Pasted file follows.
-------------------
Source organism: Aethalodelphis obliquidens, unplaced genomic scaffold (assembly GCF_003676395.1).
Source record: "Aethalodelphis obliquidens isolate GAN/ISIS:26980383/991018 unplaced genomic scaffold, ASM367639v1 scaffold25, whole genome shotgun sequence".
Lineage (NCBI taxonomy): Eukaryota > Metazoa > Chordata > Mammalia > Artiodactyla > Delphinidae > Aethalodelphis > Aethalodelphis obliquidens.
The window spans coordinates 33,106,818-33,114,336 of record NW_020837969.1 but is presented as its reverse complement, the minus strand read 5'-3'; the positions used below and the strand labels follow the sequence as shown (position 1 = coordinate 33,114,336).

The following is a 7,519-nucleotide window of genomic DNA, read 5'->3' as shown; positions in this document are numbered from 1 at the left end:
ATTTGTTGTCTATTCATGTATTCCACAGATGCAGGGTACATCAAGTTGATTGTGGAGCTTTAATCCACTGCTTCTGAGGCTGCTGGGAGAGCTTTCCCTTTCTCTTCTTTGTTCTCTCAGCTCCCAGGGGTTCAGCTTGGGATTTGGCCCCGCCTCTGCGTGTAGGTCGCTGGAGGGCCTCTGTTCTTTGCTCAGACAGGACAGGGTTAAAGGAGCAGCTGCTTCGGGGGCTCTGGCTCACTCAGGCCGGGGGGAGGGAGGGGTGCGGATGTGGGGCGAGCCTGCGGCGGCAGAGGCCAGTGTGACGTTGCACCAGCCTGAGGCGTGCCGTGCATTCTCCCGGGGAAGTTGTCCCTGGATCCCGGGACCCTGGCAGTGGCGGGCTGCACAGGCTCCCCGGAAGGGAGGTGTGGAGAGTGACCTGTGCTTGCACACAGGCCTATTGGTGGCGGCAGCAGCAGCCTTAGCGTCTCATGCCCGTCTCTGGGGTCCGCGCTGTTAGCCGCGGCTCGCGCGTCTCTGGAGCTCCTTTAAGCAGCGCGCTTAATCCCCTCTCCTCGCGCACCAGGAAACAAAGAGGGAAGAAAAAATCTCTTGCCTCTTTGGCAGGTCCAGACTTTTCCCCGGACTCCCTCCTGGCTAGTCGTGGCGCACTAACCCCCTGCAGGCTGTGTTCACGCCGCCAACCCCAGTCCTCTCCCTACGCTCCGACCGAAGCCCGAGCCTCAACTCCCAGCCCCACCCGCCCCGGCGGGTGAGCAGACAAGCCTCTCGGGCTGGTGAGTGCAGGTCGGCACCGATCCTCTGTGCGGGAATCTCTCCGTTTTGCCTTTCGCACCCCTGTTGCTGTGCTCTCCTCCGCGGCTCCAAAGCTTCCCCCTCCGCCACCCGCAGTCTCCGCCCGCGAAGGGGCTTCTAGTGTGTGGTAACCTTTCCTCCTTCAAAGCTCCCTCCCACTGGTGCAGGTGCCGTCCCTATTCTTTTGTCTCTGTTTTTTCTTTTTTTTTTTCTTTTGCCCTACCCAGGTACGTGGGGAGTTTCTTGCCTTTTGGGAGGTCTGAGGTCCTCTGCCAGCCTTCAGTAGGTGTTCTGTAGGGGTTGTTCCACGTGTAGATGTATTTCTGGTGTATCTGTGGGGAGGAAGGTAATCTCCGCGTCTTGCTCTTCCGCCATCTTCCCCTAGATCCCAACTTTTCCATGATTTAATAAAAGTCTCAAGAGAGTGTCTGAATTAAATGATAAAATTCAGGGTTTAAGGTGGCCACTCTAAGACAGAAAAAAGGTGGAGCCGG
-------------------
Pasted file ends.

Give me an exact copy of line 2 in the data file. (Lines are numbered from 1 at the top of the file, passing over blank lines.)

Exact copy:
Source record: "Aethalodelphis obliquidens isolate GAN/ISIS:26980383/991018 unplaced genomic scaffold, ASM367639v1 scaffold25, whole genome shotgun sequence".